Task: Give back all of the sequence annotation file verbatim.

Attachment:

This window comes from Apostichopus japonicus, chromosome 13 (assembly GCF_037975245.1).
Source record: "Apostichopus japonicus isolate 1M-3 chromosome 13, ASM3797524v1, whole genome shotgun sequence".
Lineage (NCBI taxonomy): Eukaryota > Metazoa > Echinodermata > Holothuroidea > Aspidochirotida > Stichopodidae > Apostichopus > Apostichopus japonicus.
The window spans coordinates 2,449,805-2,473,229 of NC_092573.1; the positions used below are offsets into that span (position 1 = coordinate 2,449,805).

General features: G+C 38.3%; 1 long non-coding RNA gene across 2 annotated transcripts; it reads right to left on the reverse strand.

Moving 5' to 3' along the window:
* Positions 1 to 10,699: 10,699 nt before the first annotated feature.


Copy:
This window comes from Apostichopus japonicus, chromosome 13 (assembly GCF_037975245.1).
Source record: "Apostichopus japonicus isolate 1M-3 chromosome 13, ASM3797524v1, whole genome shotgun sequence".
Lineage (NCBI taxonomy): Eukaryota > Metazoa > Echinodermata > Holothuroidea > Aspidochirotida > Stichopodidae > Apostichopus > Apostichopus japonicus.
The window spans coordinates 2,449,805-2,473,229 of NC_092573.1; the positions used below are offsets into that span (position 1 = coordinate 2,449,805).

General features: G+C 38.3%; 1 long non-coding RNA gene across 2 annotated transcripts; it reads right to left on the reverse strand.

Moving 5' to 3' along the window:
* Positions 1 to 10,699: 10,699 nt before the first annotated feature.